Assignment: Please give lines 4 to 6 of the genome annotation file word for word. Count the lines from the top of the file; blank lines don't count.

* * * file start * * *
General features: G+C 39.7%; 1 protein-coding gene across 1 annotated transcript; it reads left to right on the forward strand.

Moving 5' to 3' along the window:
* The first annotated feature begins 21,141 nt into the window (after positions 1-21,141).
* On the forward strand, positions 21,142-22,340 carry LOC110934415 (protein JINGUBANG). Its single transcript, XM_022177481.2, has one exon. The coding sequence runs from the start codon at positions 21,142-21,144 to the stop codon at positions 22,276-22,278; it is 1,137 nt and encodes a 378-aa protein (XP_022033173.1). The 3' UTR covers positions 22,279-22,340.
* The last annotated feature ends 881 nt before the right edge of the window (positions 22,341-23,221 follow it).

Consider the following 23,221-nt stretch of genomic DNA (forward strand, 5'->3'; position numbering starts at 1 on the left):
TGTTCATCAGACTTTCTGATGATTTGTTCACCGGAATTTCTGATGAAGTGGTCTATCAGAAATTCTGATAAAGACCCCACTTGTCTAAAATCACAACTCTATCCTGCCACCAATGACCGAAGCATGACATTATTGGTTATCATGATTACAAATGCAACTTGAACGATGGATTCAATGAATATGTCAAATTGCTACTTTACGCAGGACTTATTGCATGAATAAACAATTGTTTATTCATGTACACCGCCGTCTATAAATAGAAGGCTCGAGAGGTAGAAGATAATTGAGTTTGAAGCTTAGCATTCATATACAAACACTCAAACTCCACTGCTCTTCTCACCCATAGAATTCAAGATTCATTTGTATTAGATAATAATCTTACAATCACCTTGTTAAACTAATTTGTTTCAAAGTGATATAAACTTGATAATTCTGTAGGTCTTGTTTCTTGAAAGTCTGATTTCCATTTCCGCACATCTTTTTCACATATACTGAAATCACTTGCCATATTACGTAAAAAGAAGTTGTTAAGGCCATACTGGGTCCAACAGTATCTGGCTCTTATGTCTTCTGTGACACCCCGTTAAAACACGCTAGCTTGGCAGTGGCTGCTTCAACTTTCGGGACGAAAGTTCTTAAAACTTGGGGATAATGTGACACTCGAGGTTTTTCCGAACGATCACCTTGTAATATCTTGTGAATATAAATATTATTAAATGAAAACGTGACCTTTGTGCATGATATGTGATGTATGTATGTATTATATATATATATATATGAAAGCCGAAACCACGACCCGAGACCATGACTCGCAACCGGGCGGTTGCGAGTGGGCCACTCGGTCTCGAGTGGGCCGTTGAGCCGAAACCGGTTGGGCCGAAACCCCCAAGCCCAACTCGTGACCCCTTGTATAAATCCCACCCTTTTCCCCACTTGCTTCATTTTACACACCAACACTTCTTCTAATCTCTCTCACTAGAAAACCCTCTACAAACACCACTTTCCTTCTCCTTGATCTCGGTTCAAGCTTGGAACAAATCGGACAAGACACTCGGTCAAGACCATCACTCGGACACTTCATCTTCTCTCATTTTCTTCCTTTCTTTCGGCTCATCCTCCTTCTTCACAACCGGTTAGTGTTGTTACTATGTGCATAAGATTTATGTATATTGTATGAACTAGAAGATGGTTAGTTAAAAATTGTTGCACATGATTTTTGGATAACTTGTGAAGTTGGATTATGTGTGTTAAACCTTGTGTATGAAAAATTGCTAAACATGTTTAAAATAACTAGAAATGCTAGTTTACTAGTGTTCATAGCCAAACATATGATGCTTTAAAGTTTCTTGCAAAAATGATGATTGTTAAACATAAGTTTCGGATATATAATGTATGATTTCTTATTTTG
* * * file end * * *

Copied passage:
* On the forward strand, positions 21,142-22,340 carry LOC110934415 (protein JINGUBANG). Its single transcript, XM_022177481.2, has one exon. The coding sequence runs from the start codon at positions 21,142-21,144 to the stop codon at positions 22,276-22,278; it is 1,137 nt and encodes a 378-aa protein (XP_022033173.1). The 3' UTR covers positions 22,279-22,340.
* The last annotated feature ends 881 nt before the right edge of the window (positions 22,341-23,221 follow it).

Consider the following 23,221-nt stretch of genomic DNA (forward strand, 5'->3'; position numbering starts at 1 on the left):